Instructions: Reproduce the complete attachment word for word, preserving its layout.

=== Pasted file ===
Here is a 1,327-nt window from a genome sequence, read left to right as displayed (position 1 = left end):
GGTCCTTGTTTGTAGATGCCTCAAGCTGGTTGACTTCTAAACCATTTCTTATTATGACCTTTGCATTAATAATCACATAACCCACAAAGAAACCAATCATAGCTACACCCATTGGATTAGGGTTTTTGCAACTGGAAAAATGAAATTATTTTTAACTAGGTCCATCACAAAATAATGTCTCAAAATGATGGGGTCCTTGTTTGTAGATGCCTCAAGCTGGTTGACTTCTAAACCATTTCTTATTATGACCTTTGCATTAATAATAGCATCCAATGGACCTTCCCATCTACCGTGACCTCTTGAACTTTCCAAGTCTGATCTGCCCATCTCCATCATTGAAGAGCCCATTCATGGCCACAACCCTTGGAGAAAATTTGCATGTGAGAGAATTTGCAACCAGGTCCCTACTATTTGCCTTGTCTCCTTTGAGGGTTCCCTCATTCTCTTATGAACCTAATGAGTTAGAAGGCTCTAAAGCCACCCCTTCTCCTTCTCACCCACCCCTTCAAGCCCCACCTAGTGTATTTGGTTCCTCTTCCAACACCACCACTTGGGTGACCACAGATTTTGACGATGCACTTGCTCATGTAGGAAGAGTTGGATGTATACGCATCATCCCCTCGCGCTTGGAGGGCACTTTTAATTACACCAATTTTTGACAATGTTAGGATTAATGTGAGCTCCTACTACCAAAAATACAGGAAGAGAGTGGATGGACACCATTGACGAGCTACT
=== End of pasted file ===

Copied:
Here is a 1,327-nt window from a genome sequence, read left to right as displayed (position 1 = left end):
GGTCCTTGTTTGTAGATGCCTCAAGCTGGTTGACTTCTAAACCATTTCTTATTATGACCTTTGCATTAATAATCACATAACCCACAAAGAAACCAATCATAGCTACACCCATTGGATTAGGGTTTTTGCAACTGGAAAAATGAAATTATTTTTAACTAGGTCCATCACAAAATAATGTCTCAAAATGATGGGGTCCTTGTTTGTAGATGCCTCAAGCTGGTTGACTTCTAAACCATTTCTTATTATGACCTTTGCATTAATAATAGCATCCAATGGACCTTCCCATCTACCGTGACCTCTTGAACTTTCCAAGTCTGATCTGCCCATCTCCATCATTGAAGAGCCCATTCATGGCCACAACCCTTGGAGAAAATTTGCATGTGAGAGAATTTGCAACCAGGTCCCTACTATTTGCCTTGTCTCCTTTGAGGGTTCCCTCATTCTCTTATGAACCTAATGAGTTAGAAGGCTCTAAAGCCACCCCTTCTCCTTCTCACCCACCCCTTCAAGCCCCACCTAGTGTATTTGGTTCCTCTTCCAACACCACCACTTGGGTGACCACAGATTTTGACGATGCACTTGCTCATGTAGGAAGAGTTGGATGTATACGCATCATCCCCTCGCGCTTGGAGGGCACTTTTAATTACACCAATTTTTGACAATGTTAGGATTAATGTGAGCTCCTACTACCAAAAATACAGGAAGAGAGTGGATGGACACCATTGACGAGCTACT